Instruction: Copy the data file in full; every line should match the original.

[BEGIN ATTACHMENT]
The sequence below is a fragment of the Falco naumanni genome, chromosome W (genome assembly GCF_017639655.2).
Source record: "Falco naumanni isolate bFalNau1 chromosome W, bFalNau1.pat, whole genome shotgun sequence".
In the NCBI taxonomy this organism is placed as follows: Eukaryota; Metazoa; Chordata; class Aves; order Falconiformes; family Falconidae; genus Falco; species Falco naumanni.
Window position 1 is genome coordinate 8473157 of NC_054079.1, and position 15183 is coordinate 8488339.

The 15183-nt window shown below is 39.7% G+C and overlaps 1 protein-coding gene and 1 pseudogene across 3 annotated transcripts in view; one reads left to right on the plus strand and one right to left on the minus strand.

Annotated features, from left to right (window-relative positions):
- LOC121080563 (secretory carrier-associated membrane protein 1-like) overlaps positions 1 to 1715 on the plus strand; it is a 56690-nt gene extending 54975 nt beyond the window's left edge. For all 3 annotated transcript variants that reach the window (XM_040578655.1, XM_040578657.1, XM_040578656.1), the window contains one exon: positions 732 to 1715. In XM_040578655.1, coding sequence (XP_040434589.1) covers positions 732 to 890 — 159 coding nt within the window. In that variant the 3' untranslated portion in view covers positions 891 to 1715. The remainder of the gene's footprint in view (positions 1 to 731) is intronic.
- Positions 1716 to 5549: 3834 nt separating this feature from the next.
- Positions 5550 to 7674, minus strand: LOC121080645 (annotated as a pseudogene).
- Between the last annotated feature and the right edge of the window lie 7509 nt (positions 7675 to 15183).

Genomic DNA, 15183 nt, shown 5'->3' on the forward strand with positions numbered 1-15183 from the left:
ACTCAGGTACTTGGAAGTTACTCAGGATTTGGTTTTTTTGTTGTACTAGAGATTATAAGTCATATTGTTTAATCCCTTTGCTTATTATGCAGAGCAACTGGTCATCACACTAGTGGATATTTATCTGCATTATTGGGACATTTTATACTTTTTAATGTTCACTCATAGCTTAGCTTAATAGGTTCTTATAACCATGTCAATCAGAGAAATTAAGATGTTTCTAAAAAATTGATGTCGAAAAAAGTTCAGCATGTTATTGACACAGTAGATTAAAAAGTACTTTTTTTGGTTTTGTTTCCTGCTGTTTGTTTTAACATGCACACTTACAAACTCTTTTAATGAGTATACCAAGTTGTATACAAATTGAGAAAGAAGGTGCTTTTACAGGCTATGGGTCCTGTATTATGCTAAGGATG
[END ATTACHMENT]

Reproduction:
The sequence below is a fragment of the Falco naumanni genome, chromosome W (genome assembly GCF_017639655.2).
Source record: "Falco naumanni isolate bFalNau1 chromosome W, bFalNau1.pat, whole genome shotgun sequence".
In the NCBI taxonomy this organism is placed as follows: Eukaryota; Metazoa; Chordata; class Aves; order Falconiformes; family Falconidae; genus Falco; species Falco naumanni.
Window position 1 is genome coordinate 8473157 of NC_054079.1, and position 15183 is coordinate 8488339.

The 15183-nt window shown below is 39.7% G+C and overlaps 1 protein-coding gene and 1 pseudogene across 3 annotated transcripts in view; one reads left to right on the plus strand and one right to left on the minus strand.

Annotated features, from left to right (window-relative positions):
- LOC121080563 (secretory carrier-associated membrane protein 1-like) overlaps positions 1 to 1715 on the plus strand; it is a 56690-nt gene extending 54975 nt beyond the window's left edge. For all 3 annotated transcript variants that reach the window (XM_040578655.1, XM_040578657.1, XM_040578656.1), the window contains one exon: positions 732 to 1715. In XM_040578655.1, coding sequence (XP_040434589.1) covers positions 732 to 890 — 159 coding nt within the window. In that variant the 3' untranslated portion in view covers positions 891 to 1715. The remainder of the gene's footprint in view (positions 1 to 731) is intronic.
- Positions 1716 to 5549: 3834 nt separating this feature from the next.
- Positions 5550 to 7674, minus strand: LOC121080645 (annotated as a pseudogene).
- Between the last annotated feature and the right edge of the window lie 7509 nt (positions 7675 to 15183).

Genomic DNA, 15183 nt, shown 5'->3' on the forward strand with positions numbered 1-15183 from the left:
ACTCAGGTACTTGGAAGTTACTCAGGATTTGGTTTTTTTGTTGTACTAGAGATTATAAGTCATATTGTTTAATCCCTTTGCTTATTATGCAGAGCAACTGGTCATCACACTAGTGGATATTTATCTGCATTATTGGGACATTTTATACTTTTTAATGTTCACTCATAGCTTAGCTTAATAGGTTCTTATAACCATGTCAATCAGAGAAATTAAGATGTTTCTAAAAAATTGATGTCGAAAAAAGTTCAGCATGTTATTGACACAGTAGATTAAAAAGTACTTTTTTTGGTTTTGTTTCCTGCTGTTTGTTTTAACATGCACACTTACAAACTCTTTTAATGAGTATACCAAGTTGTATACAAATTGAGAAAGAAGGTGCTTTTACAGGCTATGGGTCCTGTATTATGCTAAGGATG